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Re: Moving to stronger keys than 1024D

Russ Allbery dijo [Fri, Oct 04, 2013 at 08:57:26PM -0700]:
> I suspect that some of the problem is people feeling like they need to go
> through an in-person key signing to get their new key certified, which can
> be quite awkward depending on where one lives and how much day-to-day
> contact one has with other DDs.  Perhaps we should make more public the
> idea that a key transition document signed with both keys and posted
> publicly is probably sufficient to warrant signing the new key if one has
> signed the old key?  (Assuming that's actually true.)

Right. We were discussing this between Ansgar Burchardt, Jonathan
McDowell and myself (prompted by Ansgar, as he noticed the same
numbers Paul Wise has just posted, giving a reference that it was
mentioned in #d-security), and we do agree it is a high priority

In addition to Paul's numbers, we have also the DM keyring, which is
in a much better shape quite probably because it's much newer. 

    115 4096R
     54 1024D
     11 2048R
      1 8192R
      1 3072R
      1 1280R

We have not yet pushed this further because both Jonathan and me are
currently under a very high workload (well, I don't want to talk for
Jonathan, but I have come to know his work patterns somewhat ;-) )

We made a big push during ~2009 to get people to migrate away from
(even) weaker PGP keys, and IIRC completed the move by 2010. And we
have invited people to move to 4096R, with some insistence back then,
but we have really slowed down the pressure (real-life issues maybe?)

During a brief interchange of mails, several ideas were floated:

- Give a suitable time window for the key migration and disable old
  keys. Jonathan gave a first suggestion of 6 months.

- Actually reach out to people and make explicit that 1024D is *no
  longer enough*. We guess that some of them never paid too much
  attention to the issue, and those are the most likely to be "Debian
  outliers", not people inside the core group who meet year-to-year
  with the community and play the "get more signatures" game.

- An idea to help said outliers is to use the data in LDAP to tell
  them who lives closest to them so they can get signatures more
  quickly. Of course, this has the disadvantage on relying on our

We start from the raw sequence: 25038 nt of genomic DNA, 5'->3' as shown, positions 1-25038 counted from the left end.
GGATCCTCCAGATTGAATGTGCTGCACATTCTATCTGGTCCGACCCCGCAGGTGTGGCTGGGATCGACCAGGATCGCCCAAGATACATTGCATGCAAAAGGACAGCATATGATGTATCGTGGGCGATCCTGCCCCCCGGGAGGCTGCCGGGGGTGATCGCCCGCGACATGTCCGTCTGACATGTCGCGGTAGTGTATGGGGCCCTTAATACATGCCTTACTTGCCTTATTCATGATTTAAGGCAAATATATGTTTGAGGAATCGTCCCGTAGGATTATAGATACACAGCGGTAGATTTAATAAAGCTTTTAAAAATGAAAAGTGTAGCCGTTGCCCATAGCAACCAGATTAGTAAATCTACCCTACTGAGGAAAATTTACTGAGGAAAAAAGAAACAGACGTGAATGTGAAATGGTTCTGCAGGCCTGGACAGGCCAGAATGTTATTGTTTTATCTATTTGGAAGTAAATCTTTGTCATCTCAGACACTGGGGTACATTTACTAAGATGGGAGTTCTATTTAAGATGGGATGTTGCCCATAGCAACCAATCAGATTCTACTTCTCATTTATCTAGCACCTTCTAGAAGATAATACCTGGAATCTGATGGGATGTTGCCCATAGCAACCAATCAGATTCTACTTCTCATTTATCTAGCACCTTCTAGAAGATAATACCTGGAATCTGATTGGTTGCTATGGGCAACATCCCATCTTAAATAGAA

(known-bogus and known-incomplete) LDAP geolocation data.

- If we were to retire all 1024D keys today, we would lock out
  approx. two thirds of Debian. That's clearly unacceptable. I don't
  think it's feasible to attempt it until we are closer to the one
  third mark — And I'm still not very comfortable with it. But OTOH,
  it can help us pinpoint those keys that are not regularly used

  - People who have done MIA-tracking, do our tools report when was
    the last activity we saw in connection with a given key? I'd guess
    they do...

- Yes, Ansgar points out that it's still probably easier to steal a
  GPG key than to break it. Not all of us follow the safest computing
  techniques, do we?

- Ansgar says, and it's in line with Russ' suggestion «A compromise
  for people in remote locations would be to allow them requesting key
  replacement with a stronger key that is only signed by
  themselves. The price would be a weaker WoT, but maybe that would be
  okay for a few keys». This one makes me somewhat uneasy: Not
  requiring signatures leads to a very easy (for some definition of
  easy) way to steal a dormant account's personna. I'd really like to
  keep the "two signatures needed" rule.

  Yes, our WoT has naturally weakened due to bitrot
  (i.e. cross-signatures made with keys which are later retired might
  have created WoT islands), but we do have at least identity
  assurance history. We could accept (although I don't know how
  practical it'd be) a possibility to equate, say, two signatures by
  well-connected people in the Free Software ecosystem to equate one
  DD signature? (yes, sure, but what does well-connected mean‽)

Anyway, some random thoughts. I should really head to bed now.

Thanks to Pabs for kicking me into writing this mail! :)

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